Jethro sees that Moses is sitting all day hearing cases brought to him by the people and making judicial decisions. This would be no small task, considering it says that 600,000 men departed Egypt, and when you count women and children that would swell to around 2,000,000. So Jethro gives Moses some wise counsel to set up layers of judges to hear easier cases and then to bump harder ones up to supervisors, and so on, until only the most difficult cases would reach Moses himself. This certainly would’ve taken some stress off of Moses.
Jesus departs the temple and heads across the valley outside the city walls and gives his final teachings in what is known as the Olivet Discourse. This discourse centers around the coming judgment on Jerusalem, and can also point towards the end of the world, but it’s primary fulfillment will come in less than 40 years from this time when General Vespasian leaves his son Titus in charge of the siege of Jerusalem in AD 69, and that siege results in the destruction of the temple one year later in 70.
At the start of this discourse, the disciples marvel at how beautiful the temple building is, but Jesus says that a day is coming when not a single stone is left on top of another. This comes to pass when the Roman soldiers not only burn it down, but then methodically throw the rubble off the Temple Mount that resulted in piles of rubble that’s still visible off the southwest corner of the mount, according to local traditions.
The disciples ask when this will be, and what will be the sign of his coming at the end of the age. This can be interpreted as being two separate questions, but I believe they both refer to the destruction of Jerusalem and not the end of time, although it can be read both ways.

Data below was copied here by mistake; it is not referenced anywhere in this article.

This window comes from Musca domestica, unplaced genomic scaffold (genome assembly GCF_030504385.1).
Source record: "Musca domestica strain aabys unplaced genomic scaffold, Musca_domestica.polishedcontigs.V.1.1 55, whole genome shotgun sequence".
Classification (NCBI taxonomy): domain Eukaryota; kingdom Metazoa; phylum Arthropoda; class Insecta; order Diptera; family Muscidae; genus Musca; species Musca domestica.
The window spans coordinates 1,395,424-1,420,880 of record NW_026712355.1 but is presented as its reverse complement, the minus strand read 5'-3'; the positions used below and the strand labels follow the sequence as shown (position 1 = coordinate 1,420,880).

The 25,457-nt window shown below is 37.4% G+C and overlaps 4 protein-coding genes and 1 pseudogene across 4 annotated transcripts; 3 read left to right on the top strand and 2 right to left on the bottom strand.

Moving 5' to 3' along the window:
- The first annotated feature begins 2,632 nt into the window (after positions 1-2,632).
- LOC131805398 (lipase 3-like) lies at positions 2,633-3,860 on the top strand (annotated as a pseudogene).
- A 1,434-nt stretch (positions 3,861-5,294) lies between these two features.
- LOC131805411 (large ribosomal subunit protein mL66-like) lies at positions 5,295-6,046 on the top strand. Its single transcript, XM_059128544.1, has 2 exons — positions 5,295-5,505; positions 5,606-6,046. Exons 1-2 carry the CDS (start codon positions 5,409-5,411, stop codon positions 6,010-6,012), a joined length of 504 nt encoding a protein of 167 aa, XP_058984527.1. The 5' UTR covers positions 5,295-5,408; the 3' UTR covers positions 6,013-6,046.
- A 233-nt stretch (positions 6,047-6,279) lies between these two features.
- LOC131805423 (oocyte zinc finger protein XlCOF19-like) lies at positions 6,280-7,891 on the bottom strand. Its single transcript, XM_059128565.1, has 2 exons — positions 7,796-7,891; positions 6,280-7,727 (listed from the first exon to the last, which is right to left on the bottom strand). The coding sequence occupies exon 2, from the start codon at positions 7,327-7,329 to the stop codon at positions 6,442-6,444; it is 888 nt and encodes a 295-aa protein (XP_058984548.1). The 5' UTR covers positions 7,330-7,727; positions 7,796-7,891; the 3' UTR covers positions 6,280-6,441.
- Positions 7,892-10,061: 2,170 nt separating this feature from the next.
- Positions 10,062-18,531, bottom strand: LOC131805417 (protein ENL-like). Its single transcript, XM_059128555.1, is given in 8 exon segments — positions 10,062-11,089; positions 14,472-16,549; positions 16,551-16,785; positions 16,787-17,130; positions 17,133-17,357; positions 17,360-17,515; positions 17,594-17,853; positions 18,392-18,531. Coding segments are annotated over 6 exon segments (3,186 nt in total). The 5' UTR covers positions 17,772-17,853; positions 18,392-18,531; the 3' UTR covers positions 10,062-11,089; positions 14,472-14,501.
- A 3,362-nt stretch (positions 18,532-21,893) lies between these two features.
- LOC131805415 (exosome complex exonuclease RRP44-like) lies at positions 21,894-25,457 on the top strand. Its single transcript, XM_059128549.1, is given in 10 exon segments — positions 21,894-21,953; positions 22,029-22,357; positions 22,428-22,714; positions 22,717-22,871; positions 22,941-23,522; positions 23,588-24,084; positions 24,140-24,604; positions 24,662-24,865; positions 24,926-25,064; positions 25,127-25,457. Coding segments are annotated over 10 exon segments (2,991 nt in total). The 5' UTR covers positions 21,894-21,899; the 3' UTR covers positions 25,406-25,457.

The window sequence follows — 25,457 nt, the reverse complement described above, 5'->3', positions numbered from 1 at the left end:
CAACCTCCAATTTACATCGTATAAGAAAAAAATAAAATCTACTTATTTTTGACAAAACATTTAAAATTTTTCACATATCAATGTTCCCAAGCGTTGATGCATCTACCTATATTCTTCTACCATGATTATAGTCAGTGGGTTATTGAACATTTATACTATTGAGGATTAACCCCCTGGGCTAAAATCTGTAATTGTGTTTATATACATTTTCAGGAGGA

Jesus then lists many things that will point to when this event will take place, and one of them being the gospel being preached throughout the whole world. Many modern Protestant groups believe this means to ever corner of the world in a literal sense, but Saint Paul uses this same phrase to mean “throughout the Roman Empire” for that was the “world” they lived in at the time, and by the middle of the first century Christianity had reached all corners of the Roman world.
The next thing he mentions is the Desolating Sacrilege mentioned by the prophet Daniel. In the context of Daniel, he was prophesying about the forces of Antiochus Epiphanes desecrating the temple and sacrificing a pig to Zeus on God’s altar. This event set off the Maccabee’s revolt, and ended with the temple being rededicated and cleansed. Jesus is prophesying about a similar desecration that ultimately happened when the Romans raised their eagle standard in the courtyard of the temple, pillaged it’s riches and razed it to the ground. If you were to visit Rome today, and look at Titus’ victory arch just outside the colosseum, you’d see many images of soldiers carrying away sacred loot from the temple.
Jesus closes out these warning by using a fig tree as a comparison to this coming judgment, promising that this generation, those witnessing his ministry and soon to be his death and resurrection, will not pass away before all these things come. And sure enough they didn’t (see Question; Israel & The Fig Tree for more)
Jesus also uses Noah as a comparison for his current age, and how the coming judgment will take the wicked unawares. The following verses are sometimes used by proponents of a “secret rapture” eschatology, where they say the one “taken” is going to heaven in a rapture, by being caught up into the sky, while the one “left behind” is left to deal with a seven year long tribulation. But these people fail to read the context of the these verses. In the days of Noah, which is what Jesus is talking about here, the ones “taken” are not the good guys. They’re the wicked that are taken away by the flood waters, while the ones “left behind” are the few of Noah’s family that survived the flood.
In the same warning that’s recorded in Luke, the apostles ask where these people will be taken too, and Jesus responds “where the body is, the eagles will gather.” This can also mean vultures, but essentially a scavenging bird that picks at a corpse. Not the blissful flight to heaven that avoids earthly suffering like some modern preachers proclaim it to be. Also, the eagle is the symbol of the Roman legions, and this phrase point right back to this coming judgment on Jerusalem.